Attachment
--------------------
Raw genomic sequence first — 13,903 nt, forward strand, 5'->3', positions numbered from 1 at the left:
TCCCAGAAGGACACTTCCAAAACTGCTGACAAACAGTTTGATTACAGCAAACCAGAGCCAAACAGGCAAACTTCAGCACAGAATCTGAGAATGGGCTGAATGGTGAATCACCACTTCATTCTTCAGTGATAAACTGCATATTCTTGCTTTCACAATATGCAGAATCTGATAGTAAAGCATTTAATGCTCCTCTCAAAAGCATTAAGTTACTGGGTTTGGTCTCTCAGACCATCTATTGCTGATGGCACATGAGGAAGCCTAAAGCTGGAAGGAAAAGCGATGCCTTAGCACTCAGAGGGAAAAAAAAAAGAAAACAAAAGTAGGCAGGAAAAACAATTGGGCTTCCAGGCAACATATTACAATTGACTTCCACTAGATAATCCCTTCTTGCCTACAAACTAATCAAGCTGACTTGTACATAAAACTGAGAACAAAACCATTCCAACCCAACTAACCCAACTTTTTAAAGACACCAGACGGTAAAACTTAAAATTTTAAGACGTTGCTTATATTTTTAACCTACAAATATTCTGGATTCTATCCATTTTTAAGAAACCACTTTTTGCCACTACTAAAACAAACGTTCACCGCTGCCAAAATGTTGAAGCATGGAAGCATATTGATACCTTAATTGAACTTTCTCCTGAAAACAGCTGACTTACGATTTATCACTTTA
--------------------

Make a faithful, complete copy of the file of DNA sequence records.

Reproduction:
Raw genomic sequence first — 13,903 nt, forward strand, 5'->3', positions numbered from 1 at the left:
TCCCAGAAGGACACTTCCAAAACTGCTGACAAACAGTTTGATTACAGCAAACCAGAGCCAAACAGGCAAACTTCAGCACAGAATCTGAGAATGGGCTGAATGGTGAATCACCACTTCATTCTTCAGTGATAAACTGCATATTCTTGCTTTCACAATATGCAGAATCTGATAGTAAAGCATTTAATGCTCCTCTCAAAAGCATTAAGTTACTGGGTTTGGTCTCTCAGACCATCTATTGCTGATGGCACATGAGGAAGCCTAAAGCTGGAAGGAAAAGCGATGCCTTAGCACTCAGAGGGAAAAAAAAAAGAAAACAAAAGTAGGCAGGAAAAACAATTGGGCTTCCAGGCAACATATTACAATTGACTTCCACTAGATAATCCCTTCTTGCCTACAAACTAATCAAGCTGACTTGTACATAAAACTGAGAACAAAACCATTCCAACCCAACTAACCCAACTTTTTAAAGACACCAGACGGTAAAACTTAAAATTTTAAGACGTTGCTTATATTTTTAACCTACAAATATTCTGGATTCTATCCATTTTTAAGAAACCACTTTTTGCCACTACTAAAACAAACGTTCACCGCTGCCAAAATGTTGAAGCATGGAAGCATATTGATACCTTAATTGAACTTTCTCCTGAAAACAGCTGACTTACGATTTATCACTTTA